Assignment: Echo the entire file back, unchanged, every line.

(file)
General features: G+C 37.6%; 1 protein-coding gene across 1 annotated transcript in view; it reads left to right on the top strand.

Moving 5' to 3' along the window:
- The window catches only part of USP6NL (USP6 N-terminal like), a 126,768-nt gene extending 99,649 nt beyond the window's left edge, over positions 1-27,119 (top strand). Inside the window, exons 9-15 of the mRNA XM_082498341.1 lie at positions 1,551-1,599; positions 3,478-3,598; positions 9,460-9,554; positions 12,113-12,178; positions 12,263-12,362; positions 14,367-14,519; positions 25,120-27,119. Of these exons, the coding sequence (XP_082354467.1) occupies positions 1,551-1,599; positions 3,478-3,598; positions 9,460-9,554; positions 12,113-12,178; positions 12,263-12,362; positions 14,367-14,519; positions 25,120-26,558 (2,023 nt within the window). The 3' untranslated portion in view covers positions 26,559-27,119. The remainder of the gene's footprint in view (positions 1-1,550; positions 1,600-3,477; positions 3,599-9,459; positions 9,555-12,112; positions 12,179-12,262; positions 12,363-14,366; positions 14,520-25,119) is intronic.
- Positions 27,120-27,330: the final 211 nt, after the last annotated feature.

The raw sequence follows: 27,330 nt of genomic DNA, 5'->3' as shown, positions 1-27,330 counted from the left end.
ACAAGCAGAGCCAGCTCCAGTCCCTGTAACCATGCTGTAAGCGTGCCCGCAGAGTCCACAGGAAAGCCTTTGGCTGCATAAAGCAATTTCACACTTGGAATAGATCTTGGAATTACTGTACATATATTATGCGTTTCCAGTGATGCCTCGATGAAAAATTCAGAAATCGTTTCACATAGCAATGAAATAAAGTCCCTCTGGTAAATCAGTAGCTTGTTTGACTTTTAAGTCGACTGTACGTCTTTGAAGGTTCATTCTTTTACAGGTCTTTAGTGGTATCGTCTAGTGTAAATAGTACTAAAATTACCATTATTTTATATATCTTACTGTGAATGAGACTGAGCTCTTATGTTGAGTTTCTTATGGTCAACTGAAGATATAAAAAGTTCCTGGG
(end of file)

General features: G+C 37.6%; 1 protein-coding gene across 1 annotated transcript in view; it reads left to right on the top strand.

Moving 5' to 3' along the window:
- The window catches only part of USP6NL (USP6 N-terminal like), a 126,768-nt gene extending 99,649 nt beyond the window's left edge, over positions 1-27,119 (top strand). Inside the window, exons 9-15 of the mRNA XM_082498341.1 lie at positions 1,551-1,599; positions 3,478-3,598; positions 9,460-9,554; positions 12,113-12,178; positions 12,263-12,362; positions 14,367-14,519; positions 25,120-27,119. Of these exons, the coding sequence (XP_082354467.1) occupies positions 1,551-1,599; positions 3,478-3,598; positions 9,460-9,554; positions 12,113-12,178; positions 12,263-12,362; positions 14,367-14,519; positions 25,120-26,558 (2,023 nt within the window). The 3' untranslated portion in view covers positions 26,559-27,119. The remainder of the gene's footprint in view (positions 1-1,550; positions 1,600-3,477; positions 3,599-9,459; positions 9,555-12,112; positions 12,179-12,262; positions 12,363-14,366; positions 14,520-25,119) is intronic.
- Positions 27,120-27,330: the final 211 nt, after the last annotated feature.

The raw sequence follows: 27,330 nt of genomic DNA, 5'->3' as shown, positions 1-27,330 counted from the left end.
ACAAGCAGAGCCAGCTCCAGTCCCTGTAACCATGCTGTAAGCGTGCCCGCAGAGTCCACAGGAAAGCCTTTGGCTGCATAAAGCAATTTCACACTTGGAATAGATCTTGGAATTACTGTACATATATTATGCGTTTCCAGTGATGCCTCGATGAAAAATTCAGAAATCGTTTCACATAGCAATGAAATAAAGTCCCTCTGGTAAATCAGTAGCTTGTTTGACTTTTAAGTCGACTGTACGTCTTTGAAGGTTCATTCTTTTACAGGTCTTTAGTGGTATCGTCTAGTGTAAATAGTACTAAAATTACCATTATTTTATATATCTTACTGTGAATGAGACTGAGCTCTTATGTTGAGTTTCTTATGGTCAACTGAAGATATAAAAAGTTCCTGGG